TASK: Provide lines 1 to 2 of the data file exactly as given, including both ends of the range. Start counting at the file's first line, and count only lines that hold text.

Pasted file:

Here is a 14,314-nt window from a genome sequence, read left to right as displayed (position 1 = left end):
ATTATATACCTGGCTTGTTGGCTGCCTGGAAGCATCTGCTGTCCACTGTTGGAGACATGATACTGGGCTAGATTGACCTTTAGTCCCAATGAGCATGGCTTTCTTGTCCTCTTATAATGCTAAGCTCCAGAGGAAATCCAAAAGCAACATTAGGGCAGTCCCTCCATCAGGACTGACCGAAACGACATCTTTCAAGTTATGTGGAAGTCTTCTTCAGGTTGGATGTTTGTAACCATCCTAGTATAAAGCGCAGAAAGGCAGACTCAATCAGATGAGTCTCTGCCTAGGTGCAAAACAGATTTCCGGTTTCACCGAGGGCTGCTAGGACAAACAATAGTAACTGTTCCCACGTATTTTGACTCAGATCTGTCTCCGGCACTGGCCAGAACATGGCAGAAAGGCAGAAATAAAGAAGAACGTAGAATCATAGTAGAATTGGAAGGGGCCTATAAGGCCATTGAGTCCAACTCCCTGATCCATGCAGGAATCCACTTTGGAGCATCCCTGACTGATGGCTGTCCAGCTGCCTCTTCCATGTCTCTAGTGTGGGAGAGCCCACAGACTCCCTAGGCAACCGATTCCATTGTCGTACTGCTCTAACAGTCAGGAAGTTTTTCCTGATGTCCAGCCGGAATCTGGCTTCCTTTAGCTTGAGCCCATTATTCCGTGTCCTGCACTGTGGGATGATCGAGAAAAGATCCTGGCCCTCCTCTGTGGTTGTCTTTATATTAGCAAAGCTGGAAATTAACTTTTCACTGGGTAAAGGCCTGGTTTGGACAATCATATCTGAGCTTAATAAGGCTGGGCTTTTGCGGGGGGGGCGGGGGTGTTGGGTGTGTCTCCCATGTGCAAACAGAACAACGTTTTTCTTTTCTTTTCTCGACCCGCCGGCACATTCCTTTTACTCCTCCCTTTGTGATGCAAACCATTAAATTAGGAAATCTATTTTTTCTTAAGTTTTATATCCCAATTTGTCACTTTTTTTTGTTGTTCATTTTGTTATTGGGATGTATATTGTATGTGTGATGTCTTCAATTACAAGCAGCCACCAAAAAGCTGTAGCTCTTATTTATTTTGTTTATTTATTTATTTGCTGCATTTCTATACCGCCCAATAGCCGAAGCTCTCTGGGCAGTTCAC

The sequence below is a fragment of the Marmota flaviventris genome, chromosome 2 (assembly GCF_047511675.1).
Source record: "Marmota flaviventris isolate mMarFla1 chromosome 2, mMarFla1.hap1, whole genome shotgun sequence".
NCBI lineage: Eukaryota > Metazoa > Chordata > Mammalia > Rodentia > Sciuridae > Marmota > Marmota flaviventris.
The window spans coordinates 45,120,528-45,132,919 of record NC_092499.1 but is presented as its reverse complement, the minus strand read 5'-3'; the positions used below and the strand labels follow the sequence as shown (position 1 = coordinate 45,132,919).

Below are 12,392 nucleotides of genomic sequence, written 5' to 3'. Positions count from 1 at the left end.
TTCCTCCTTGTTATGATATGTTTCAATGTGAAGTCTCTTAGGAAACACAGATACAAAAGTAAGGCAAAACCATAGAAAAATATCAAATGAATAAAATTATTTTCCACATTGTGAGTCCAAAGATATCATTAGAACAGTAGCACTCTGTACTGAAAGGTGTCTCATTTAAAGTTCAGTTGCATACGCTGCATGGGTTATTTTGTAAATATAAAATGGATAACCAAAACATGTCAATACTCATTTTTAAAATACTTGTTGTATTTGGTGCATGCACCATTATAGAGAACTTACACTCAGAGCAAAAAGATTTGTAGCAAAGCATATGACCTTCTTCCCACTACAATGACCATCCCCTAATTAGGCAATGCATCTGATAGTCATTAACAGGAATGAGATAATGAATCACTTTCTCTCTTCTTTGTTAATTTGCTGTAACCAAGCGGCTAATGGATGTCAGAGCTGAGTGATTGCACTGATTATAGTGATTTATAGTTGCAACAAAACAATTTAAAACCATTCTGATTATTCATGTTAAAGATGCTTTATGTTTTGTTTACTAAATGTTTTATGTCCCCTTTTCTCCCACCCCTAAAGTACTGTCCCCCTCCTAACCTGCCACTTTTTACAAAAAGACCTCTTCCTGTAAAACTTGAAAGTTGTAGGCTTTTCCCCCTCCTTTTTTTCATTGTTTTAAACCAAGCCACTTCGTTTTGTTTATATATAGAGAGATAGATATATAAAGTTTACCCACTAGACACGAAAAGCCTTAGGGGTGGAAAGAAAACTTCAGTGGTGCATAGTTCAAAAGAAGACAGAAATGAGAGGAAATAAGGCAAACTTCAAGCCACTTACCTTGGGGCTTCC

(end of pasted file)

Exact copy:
Here is a 14,314-nt window from a genome sequence, read left to right as displayed (position 1 = left end):
ATTATATACCTGGCTTGTTGGCTGCCTGGAAGCATCTGCTGTCCACTGTTGGAGACATGATACTGGGCTAGATTGACCTTTAGTCCCAATGAGCATGGCTTTCTTGTCCTCTTATAATGCTAAGCTCCAGAGGAAATCCAAAAGCAACATTAGGGCAGTCCCTCCATCAGGACTGACCGAAACGACATCTTTCAAGTTATGTGGAAGTCTTCTTCAGGTTGGATGTTTGTAACCATCCTAGTATAAAGCGCAGAAAGGCAGACTCAATCAGATGAGTCTCTGCCTAGGTGCAAAACAGATTTCCGGTTTCACCGAGGGCTGCTAGGACAAACAATAGTAACTGTTCCCACGTATTTTGACTCAGATCTGTCTCCGGCACTGGCCAGAACATGGCAGAAAGGCAGAAATAAAGAAGAACGTAGAATCATAGTAGAATTGGAAGGGGCCTATAAGGCCATTGAGTCCAACTCCCTGATCCATGCAGGAATCCACTTTGGAGCATCCCTGACTGATGGCTGTCCAGCTGCCTCTTCCATGTCTCTAGTGTGGGAGAGCCCACAGACTCCCTAGGCAACCGATTCCATTGTCGTACTGCTCTAACAGTCAGGAAGTTTTTCCTGATGTCCAGCCGGAATCTGGCTTCCTTTAGCTTGAGCCCATTATTCCGTGTCCTGCACTGTGGGATGATCGAGAAAAGATCCTGGCCCTCCTCTGTGGTTGTCTTTATATTAGCAAAGCTGGAAATTAACTTTTCACTGGGTAAAGGCCTGGTTTGGACAATCATATCTGAGCTTAATAAGGCTGGGCTTTTGCGGGGGGGGCGGGGGTGTTGGGTGTGTCTCCCATGTGCAAACAGAACAACGTTTTTCTTTTCTTTTCTCGACCCGCCGGCACATTCCTTTTACTCCTCCCTTTGTGATGCAAACCATTAAATTAGGAAATCTATTTTTTCTTAAGTTTTATATCCCAATTTGTCACTTTTTTTTGTTGTTCATTTTGTTATTGGGATGTATATTGTATGTGTGATGTCTTCAATTACAAGCAGCCACCAAAAAGCTGTAGCTCTTATTTATTTTGTTTATTTATTTATTTGCTGCATTTCTATACCGCCCAATAGCCGAAGCTCTCTGGGCAGTTCAC